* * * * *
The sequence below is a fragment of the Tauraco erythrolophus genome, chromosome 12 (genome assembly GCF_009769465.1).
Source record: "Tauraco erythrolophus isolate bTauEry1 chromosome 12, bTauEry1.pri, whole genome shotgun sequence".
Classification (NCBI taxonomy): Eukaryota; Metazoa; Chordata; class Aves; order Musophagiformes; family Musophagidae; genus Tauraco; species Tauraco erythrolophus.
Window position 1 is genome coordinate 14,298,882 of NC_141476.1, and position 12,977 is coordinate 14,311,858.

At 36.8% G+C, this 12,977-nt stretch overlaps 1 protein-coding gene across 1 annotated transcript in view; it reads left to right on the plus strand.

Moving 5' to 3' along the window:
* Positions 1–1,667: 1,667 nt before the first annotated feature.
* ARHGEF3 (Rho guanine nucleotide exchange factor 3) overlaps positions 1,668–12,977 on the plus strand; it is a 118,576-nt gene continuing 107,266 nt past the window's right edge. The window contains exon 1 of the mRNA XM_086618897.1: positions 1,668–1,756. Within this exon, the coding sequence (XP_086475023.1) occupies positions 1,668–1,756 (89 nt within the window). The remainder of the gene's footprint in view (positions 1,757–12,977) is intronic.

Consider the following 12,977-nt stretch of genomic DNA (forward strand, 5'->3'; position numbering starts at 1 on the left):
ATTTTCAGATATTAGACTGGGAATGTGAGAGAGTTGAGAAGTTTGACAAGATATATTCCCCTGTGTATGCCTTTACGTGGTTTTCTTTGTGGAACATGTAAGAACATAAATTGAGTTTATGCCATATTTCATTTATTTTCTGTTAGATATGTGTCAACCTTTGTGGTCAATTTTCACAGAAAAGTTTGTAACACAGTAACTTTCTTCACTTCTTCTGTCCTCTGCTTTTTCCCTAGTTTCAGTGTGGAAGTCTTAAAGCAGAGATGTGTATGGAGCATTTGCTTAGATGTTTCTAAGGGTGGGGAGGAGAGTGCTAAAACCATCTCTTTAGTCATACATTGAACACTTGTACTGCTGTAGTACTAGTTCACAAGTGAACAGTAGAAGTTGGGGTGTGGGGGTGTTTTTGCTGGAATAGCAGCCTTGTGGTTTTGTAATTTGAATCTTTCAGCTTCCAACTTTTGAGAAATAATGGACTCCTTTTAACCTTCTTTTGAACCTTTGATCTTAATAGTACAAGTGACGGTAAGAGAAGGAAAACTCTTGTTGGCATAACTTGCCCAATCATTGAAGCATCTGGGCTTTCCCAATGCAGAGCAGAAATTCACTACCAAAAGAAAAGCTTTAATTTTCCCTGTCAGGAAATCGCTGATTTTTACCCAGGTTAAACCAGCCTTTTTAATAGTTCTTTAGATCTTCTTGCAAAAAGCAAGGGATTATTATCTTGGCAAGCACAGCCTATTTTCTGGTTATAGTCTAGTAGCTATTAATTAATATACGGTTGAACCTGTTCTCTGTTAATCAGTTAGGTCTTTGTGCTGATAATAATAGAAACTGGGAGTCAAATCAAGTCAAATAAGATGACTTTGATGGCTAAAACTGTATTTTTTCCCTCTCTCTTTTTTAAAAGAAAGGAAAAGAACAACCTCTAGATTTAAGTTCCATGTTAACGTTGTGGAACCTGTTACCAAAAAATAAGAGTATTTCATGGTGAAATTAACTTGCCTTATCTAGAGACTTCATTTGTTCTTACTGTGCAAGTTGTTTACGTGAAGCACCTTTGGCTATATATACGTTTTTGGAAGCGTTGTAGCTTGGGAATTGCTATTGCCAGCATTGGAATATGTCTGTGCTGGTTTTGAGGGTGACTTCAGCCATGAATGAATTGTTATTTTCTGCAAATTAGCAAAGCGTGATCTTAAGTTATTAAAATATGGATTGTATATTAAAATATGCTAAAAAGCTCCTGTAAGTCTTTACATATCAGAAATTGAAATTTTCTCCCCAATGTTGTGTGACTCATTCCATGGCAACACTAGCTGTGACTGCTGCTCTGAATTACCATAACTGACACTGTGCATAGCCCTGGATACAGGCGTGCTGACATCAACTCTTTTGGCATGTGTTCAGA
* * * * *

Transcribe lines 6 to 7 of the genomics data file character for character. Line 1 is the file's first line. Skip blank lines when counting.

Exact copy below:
Moving 5' to 3' along the window:
* Positions 1–1,667: 1,667 nt before the first annotated feature.